United States District Court, N.D. Illinois, Eastern Division
MEMORANDUM OPINION AND ORDER
Honorable Edmond E. Chang United States District Judge
Smith, a federal inmate proceeding pro se, has filed
a motion to vacate, set aside, or correct his sentence under
28 U.S.C. § 2255. R. 1, Pet.'s Br. A jury found
Smith guilty on four counts of heroin distribution, in
violation of 21 U.S.C. § 841(a)(1). Cr. R. 70, 07/17/14
Minute Entry. In April 2015, Smith was sentenced to 216
months of imprisonment. Cr. R. 125, Sentencing J. at 2. His
conviction was affirmed by the Seventh Circuit, and this
motion followed. United States v. Smith, 818 F.3d
299 (7th Cir. 2016). Now, Smith challenges his sentence,
claiming that he received ineffective assistance of counsel
and that the Court inaccurately applied the career offender
enhancement under the Sentencing Guidelines. Pet.'s Br.;
R. 17, Pet. Mot. Am. For the following reasons, Smith's
motion is denied and no certificate of appealability will
October 2013, Smith was charged by complaint with knowingly
and intentionally distributing heroin. Cr. R. 1, Compl. at 1.
In sum, a confidential source agreed to buy heroin from Smith
for the FBI's investigation, leading to controlled
purchases of heroin in October and November 2010. Compl.
¶ 6. Law enforcement surveilled each transaction and
recorded the meetings and interactions of Smith with the
confidential source. Id.
preparing for trial, in December 2013, the United States
Attorney's Office filed an “Information Stating
Previous Drug Conviction to be Relied Upon in Seeking
Increased Punishment, ” 21 U.S.C. § 851, providing
notice to Smith and his counsel that the government would
seek an enhanced sentence if Smith was convicted on the
fourth count in the indictment. Cr. R. 45, Information. That
charge was for intentionally distributing more than 100 grams
of heroin. Cr. R. 16, Indictment at 4; see also 21
U.S.C. § 841(a)(1). The government alleged that in a
November 2010 meeting between the confidential source and
Smith, Smith sold the confidential source 109 grams of
heroin. Compl. ¶ 33-45.
§ 851 Information, the government identified several
previous drug convictions that would qualify Smith for the
enhanced penalty. Specifically, Smith was convicted of:
manufacture or delivery of a controlled substance in June
1998 in Cook County; possession of a controlled substance in
September 2004 in Cook County; trafficking in drugs in
October 2006 in Cuyahoga County, Ohio; and possession of a
controlled substance in November 2007 in Cook County.
Information at 1-2.
2014, Smith's counsel and the government attended a
pretrial conference where this Court ruled on motions in
limine. Cr. R. 51, 06/23/14 Order Mot. Lim. The
government had previously filed consolidated motions in
limine on the admissibility of the video and audio
recordings of each sale. Cr. R. 43, Gov.'s Mot. Lim. This
Court granted the motion to admit, as there was proper
foundation for the video and audio recordings even without a
participating witness's testimony, and left open the
opportunity for Smith's counsel to make specific hearsay
objections. 06/23/14 Order on Mot. Lim. at 1-2. At trial, the
government used the recordings in its case in chief, as well
as recordings of Smith's phone calls during his pretrial
trial, during jury deliberations, the jury sent notes to the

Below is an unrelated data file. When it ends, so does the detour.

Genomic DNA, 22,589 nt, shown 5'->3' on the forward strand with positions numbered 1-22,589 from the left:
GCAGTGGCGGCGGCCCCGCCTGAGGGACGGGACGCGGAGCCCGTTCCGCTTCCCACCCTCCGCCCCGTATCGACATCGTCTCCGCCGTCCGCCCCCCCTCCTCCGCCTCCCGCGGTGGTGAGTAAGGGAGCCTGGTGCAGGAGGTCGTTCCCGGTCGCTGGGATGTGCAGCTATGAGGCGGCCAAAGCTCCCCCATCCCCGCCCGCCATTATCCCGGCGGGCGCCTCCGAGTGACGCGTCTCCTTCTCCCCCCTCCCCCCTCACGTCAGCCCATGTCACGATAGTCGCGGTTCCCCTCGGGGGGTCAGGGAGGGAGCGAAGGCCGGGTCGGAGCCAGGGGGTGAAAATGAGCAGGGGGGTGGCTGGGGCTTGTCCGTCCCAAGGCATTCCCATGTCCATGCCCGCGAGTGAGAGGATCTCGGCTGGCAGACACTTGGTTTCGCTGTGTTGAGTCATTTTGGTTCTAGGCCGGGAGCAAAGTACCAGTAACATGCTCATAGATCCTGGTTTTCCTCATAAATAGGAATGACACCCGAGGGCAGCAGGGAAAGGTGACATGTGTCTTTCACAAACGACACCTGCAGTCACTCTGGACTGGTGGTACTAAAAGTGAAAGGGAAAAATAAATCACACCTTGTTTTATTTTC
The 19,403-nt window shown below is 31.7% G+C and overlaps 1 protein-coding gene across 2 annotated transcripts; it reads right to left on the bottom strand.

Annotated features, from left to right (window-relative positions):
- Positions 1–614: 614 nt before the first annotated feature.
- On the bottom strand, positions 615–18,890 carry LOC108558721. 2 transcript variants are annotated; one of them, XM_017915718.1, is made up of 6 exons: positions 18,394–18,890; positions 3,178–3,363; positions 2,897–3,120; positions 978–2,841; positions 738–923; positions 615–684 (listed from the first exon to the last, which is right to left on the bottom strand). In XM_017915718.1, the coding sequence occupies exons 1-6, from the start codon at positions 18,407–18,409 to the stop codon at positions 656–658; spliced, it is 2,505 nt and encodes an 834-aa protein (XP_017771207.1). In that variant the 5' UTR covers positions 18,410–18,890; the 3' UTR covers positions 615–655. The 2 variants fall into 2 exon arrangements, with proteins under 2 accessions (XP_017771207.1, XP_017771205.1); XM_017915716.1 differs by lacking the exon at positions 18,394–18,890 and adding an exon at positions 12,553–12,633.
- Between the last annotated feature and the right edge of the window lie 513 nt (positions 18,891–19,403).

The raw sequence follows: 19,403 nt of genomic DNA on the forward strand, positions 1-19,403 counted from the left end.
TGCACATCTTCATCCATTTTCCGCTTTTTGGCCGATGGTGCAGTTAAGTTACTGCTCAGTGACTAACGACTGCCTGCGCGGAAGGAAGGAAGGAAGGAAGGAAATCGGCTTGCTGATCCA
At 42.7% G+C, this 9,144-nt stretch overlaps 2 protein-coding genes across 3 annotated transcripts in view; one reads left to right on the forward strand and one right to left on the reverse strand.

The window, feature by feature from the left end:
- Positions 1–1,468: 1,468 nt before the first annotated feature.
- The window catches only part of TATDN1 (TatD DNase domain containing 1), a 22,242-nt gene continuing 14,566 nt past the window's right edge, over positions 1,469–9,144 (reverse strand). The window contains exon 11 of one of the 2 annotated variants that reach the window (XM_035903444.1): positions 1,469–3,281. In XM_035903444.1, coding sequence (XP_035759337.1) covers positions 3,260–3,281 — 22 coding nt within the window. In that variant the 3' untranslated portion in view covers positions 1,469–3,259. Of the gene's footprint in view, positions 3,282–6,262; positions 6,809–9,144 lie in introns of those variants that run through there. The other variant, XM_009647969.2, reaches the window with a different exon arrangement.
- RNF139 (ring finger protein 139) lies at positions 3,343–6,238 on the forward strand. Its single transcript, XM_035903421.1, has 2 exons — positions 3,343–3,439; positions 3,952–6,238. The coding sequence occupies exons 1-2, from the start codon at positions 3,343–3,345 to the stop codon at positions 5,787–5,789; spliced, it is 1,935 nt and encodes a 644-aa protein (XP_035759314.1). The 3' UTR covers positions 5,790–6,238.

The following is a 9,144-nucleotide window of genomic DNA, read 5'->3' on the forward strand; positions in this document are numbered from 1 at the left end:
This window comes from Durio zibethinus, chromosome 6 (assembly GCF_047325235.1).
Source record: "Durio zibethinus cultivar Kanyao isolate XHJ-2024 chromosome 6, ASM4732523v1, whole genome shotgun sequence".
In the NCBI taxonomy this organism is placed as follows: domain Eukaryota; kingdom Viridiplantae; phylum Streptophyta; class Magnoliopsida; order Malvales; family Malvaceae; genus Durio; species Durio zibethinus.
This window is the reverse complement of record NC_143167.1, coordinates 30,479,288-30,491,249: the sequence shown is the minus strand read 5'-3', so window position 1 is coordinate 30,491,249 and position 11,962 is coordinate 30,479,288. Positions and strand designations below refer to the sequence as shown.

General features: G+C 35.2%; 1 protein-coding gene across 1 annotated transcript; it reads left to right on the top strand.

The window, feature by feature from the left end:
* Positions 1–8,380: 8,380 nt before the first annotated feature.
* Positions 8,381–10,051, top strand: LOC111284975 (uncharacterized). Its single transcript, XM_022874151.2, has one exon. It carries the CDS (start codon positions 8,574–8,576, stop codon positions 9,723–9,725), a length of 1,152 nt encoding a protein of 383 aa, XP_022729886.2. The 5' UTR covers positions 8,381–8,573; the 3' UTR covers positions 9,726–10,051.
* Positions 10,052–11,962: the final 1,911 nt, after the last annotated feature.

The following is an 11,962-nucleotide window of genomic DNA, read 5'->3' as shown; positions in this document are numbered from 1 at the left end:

Court. In one, a juror expressed concern about another
juror's overbearing conduct. Cr. R. 104, Trial Tr.
The Court consulted with the parties, eventually directing
the jury to re-read the Silvern instruction, and
deliberations continued. Id. at 776. In another, a
juror expressed reservations about coming to a decision. Cr.
R. 105, Trial Tr. 781.
the Court consulted with both parties, and with the agreement
of the defense, instructed the jurors to continue
deliberations. Id. at 787. The jury ultimately
convicted Smith on all counts. Cr. R. 71, Jury Verdict. The
Court sentenced Smith to 216 months in prison. Sentencing J.
at 2. The Seventh Circuit affirmed his conviction in March
2016, United States v. Smith, 818 F.3d 299 (7th Cir.
2016), after which Smith timely filed this motion.
28 U.S.C. § 2255
28 U.S.C. § 2255, a prisoner in custody pursuant to a
federal sentence may move to vacate his sentence “upon
the ground that the sentence was imposed in violation of the
Constitution or laws of the United States, or that the court
was without jurisdiction to impose such sentence, or that the
sentence was in excess of the maximum authorized by law, or
is otherwise subject to collateral attack ....” 28
U.S.C. § 2255. In other words, to obtain relief under
§ 2255, Smith must show that the error asserted is
“jurisdictional, constitutional, or is a fundamental
defect which inherently results in a complete miscarriage of
justice.” Barnickel v. United States, 113 F.3d
704, 705 (7th Cir. 1997).
2255, however, “is not a substitute for a direct
appeal.” Id. at 706; see also Qualls v.
United States, 774 F.2d 850, 851 (7th Cir. 1985) (citing
United States v. Addonizio, 442 U.S. 178, 184
(1979)). Consequently, “[i]f any issue could have been
raised on direct appeal, the failure to take such appeal
precludes review pursuant to a section 2255 motion unless the
petitioner can show ‘cause' for the procedural
default and 'actual prejudice' resulting from the
errors of which the petitioner complains.”
Qualls, 774 F.2d at 851 (quoting United States
v. Frady, 456 U.S. 152, 167 (1982)); see also
Bontkowski v. United States, 850 F.2d 306, 313 (7th Cir.
1988). There is an exception, however, for
ineffective-assistance claims, which are not subject to the
“cause and prejudice” standard. See Massaro
v. United States, 538 U.S. 500, 503 (2003)
(“[T]here is no procedural default for failure to raise
an ineffective-assistance claim on direct appeal.”).
That is because bringing ineffective assistance claims on
direct appeal may create a risk that defendants feel
compelled to raise the issue “before there has been an
opportunity fully to develop” the factual claims.
Id. at 504. Here, Smith's claims are largely-if
not completely-based on allegations that his counsel was